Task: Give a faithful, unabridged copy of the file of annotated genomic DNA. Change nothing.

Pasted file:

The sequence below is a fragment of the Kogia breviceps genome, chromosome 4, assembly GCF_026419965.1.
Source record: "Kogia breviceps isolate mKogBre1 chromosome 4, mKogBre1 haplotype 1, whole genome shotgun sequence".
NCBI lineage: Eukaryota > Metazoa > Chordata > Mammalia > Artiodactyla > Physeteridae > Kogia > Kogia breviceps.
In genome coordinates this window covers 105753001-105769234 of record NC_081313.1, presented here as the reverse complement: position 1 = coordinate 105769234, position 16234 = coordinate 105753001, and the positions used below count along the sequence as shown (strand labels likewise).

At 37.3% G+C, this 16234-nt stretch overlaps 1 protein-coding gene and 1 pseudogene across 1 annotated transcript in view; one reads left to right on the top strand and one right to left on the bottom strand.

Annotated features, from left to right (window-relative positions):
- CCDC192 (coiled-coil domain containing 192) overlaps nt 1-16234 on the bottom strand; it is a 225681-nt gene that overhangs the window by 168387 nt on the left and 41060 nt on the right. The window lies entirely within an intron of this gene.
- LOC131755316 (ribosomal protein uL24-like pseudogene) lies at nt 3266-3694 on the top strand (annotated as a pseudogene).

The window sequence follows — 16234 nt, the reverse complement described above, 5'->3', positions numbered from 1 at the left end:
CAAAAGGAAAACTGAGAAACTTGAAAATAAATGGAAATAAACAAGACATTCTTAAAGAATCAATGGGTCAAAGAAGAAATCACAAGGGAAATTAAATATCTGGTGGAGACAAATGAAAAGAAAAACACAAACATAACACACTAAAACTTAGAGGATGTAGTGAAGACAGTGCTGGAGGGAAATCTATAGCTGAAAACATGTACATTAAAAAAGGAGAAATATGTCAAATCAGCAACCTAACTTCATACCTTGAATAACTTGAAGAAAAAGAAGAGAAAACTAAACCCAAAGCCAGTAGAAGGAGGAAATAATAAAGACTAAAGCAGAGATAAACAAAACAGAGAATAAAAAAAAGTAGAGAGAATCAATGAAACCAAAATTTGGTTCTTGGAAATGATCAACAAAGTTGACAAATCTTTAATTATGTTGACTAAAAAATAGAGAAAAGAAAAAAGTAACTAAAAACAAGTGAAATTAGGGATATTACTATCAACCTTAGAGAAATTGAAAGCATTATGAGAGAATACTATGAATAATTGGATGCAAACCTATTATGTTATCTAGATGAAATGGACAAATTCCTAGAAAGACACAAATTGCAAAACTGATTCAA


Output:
The sequence below is a fragment of the Kogia breviceps genome, chromosome 4, assembly GCF_026419965.1.
Source record: "Kogia breviceps isolate mKogBre1 chromosome 4, mKogBre1 haplotype 1, whole genome shotgun sequence".
NCBI lineage: Eukaryota > Metazoa > Chordata > Mammalia > Artiodactyla > Physeteridae > Kogia > Kogia breviceps.
In genome coordinates this window covers 105753001-105769234 of record NC_081313.1, presented here as the reverse complement: position 1 = coordinate 105769234, position 16234 = coordinate 105753001, and the positions used below count along the sequence as shown (strand labels likewise).

At 37.3% G+C, this 16234-nt stretch overlaps 1 protein-coding gene and 1 pseudogene across 1 annotated transcript in view; one reads left to right on the top strand and one right to left on the bottom strand.

Annotated features, from left to right (window-relative positions):
- CCDC192 (coiled-coil domain containing 192) overlaps nt 1-16234 on the bottom strand; it is a 225681-nt gene that overhangs the window by 168387 nt on the left and 41060 nt on the right. The window lies entirely within an intron of this gene.
- LOC131755316 (ribosomal protein uL24-like pseudogene) lies at nt 3266-3694 on the top strand (annotated as a pseudogene).

The window sequence follows — 16234 nt, the reverse complement described above, 5'->3', positions numbered from 1 at the left end:
CAAAAGGAAAACTGAGAAACTTGAAAATAAATGGAAATAAACAAGACATTCTTAAAGAATCAATGGGTCAAAGAAGAAATCACAAGGGAAATTAAATATCTGGTGGAGACAAATGAAAAGAAAAACACAAACATAACACACTAAAACTTAGAGGATGTAGTGAAGACAGTGCTGGAGGGAAATCTATAGCTGAAAACATGTACATTAAAAAAGGAGAAATATGTCAAATCAGCAACCTAACTTCATACCTTGAATAACTTGAAGAAAAAGAAGAGAAAACTAAACCCAAAGCCAGTAGAAGGAGGAAATAATAAAGACTAAAGCAGAGATAAACAAAACAGAGAATAAAAAAAAGTAGAGAGAATCAATGAAACCAAAATTTGGTTCTTGGAAATGATCAACAAAGTTGACAAATCTTTAATTATGTTGACTAAAAAATAGAGAAAAGAAAAAAGTAACTAAAAACAAGTGAAATTAGGGATATTACTATCAACCTTAGAGAAATTGAAAGCATTATGAGAGAATACTATGAATAATTGGATGCAAACCTATTATGTTATCTAGATGAAATGGACAAATTCCTAGAAAGACACAAATTGCAAAACTGATTCAA